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Update: A Stimulatory US Should Prevail

By beled | May 11, 2017

Extract from the March 2017 quarterly report:

Although the European Union (despite Brexit) and China are major role players in the world economy, the US still retains a pre-eminent position as the world’s primary importing and consuming nation. As such, its fiscal and monetary policies have a greater potential to affect global growth than those of the exporting nations mentioned above. This is not to say that they are not important; they are, but the US is likely to remain the “lead steer” economically and the US dollar the global reserve currency for a while yet.

While Trump’s recently failed attempt to repeal “Obamacare” shows that the inbuild checks and balances in the US political system do not confer unfettered power on the President, the core election promises of infrastructural spending, tax cuts and deregulation are certain to prevail even if the road is somewhat long and winding. With US interest rates, although gently rising, destined to stay low in absolute terms for the foreseeable future, both fiscal and monetary policy will be stimulatory and, perhaps more importantly, synchronised, in contrast to recent years. Trump’s inwardly-focussed trade policy contradicts this, but is it really as protectionist as it would appear on the surface to be? If the global economic disadvantages to which the US has been subjected are removed, from unfair NATO costs to a total ban from the state-owned Chinese cigarette market, it is more like a “levelling of the playing fields”.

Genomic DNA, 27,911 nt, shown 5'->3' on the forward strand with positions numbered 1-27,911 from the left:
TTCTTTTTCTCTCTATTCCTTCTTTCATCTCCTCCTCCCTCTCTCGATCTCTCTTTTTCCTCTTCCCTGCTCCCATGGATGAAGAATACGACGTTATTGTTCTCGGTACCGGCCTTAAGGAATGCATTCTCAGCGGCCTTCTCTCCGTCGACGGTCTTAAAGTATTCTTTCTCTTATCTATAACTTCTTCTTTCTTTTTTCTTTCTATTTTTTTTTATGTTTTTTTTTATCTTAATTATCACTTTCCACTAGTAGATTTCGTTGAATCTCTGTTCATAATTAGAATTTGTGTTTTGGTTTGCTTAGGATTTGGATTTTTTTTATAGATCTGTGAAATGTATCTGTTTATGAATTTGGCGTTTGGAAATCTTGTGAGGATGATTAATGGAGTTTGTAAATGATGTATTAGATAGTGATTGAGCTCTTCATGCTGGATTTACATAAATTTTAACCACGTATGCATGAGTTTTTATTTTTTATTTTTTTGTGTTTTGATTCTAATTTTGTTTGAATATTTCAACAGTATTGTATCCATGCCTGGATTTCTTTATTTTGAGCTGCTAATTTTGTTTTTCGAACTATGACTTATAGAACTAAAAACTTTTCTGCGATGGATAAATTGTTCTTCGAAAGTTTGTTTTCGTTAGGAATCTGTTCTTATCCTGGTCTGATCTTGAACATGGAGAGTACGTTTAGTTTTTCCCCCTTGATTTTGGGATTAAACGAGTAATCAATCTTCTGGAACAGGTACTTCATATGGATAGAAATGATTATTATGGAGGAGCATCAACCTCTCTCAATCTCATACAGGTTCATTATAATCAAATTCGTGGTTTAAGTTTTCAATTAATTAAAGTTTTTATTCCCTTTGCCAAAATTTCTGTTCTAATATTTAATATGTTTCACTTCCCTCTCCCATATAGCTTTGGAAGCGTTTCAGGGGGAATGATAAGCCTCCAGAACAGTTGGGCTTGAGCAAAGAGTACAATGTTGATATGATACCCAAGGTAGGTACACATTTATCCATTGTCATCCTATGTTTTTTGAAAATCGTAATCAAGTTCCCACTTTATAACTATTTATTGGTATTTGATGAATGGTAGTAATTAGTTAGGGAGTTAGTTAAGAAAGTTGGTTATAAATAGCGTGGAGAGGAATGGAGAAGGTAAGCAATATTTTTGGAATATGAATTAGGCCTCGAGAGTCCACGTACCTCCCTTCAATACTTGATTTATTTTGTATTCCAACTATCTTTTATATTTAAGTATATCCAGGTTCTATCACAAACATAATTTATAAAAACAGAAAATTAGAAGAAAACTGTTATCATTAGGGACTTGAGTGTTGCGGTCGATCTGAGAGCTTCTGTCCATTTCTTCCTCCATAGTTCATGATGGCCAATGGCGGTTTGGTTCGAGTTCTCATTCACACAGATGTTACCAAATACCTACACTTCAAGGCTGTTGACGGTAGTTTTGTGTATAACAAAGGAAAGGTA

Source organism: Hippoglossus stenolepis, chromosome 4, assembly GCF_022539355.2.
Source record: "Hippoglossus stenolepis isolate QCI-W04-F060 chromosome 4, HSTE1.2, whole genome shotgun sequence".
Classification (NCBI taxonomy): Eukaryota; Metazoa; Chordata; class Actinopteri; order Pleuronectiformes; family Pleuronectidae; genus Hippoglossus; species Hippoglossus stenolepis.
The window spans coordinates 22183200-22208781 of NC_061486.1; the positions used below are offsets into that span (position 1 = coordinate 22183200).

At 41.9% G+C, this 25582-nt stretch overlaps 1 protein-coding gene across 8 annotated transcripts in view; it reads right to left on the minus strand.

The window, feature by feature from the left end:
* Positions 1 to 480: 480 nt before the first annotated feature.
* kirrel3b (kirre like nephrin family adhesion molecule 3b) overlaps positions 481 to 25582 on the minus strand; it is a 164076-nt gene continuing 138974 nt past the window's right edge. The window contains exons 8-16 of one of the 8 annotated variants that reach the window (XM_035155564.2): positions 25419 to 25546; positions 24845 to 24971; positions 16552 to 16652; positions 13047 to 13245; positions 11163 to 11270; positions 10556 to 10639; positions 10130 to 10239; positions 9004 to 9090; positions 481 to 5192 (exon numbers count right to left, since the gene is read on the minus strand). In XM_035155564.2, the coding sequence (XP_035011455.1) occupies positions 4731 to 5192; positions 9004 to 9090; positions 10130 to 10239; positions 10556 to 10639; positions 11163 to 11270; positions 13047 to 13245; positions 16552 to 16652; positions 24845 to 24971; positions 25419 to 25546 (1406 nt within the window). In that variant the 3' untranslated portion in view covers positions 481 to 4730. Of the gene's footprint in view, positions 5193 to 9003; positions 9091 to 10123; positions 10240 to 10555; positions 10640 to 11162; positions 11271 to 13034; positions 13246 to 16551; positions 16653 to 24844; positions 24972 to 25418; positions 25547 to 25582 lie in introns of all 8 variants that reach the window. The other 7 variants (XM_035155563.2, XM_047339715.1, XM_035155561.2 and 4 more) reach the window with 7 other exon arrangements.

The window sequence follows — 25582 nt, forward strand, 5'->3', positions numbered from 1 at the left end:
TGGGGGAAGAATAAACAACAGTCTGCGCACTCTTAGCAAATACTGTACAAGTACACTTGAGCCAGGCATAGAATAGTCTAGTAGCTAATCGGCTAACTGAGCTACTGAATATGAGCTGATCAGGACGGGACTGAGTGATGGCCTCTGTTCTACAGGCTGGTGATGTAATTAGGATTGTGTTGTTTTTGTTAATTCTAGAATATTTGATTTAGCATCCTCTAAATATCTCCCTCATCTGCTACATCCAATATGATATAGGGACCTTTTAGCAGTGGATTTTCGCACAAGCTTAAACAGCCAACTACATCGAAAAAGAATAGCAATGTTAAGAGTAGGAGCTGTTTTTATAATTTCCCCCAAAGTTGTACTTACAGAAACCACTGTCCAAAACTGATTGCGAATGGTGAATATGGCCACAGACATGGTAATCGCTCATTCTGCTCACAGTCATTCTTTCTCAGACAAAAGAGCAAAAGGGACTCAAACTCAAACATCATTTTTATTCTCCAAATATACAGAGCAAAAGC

On balance, we remain convinced that the outlook for global growth has improved significantly and perhaps in line with the golden era of “supply-side” economics in the 1980’s and 1990’s. Underlying fundamentals for share investment, commodities and emerging markets remain sound, but in certain cases prices have run ahead of valuations and bargains no longer abound.

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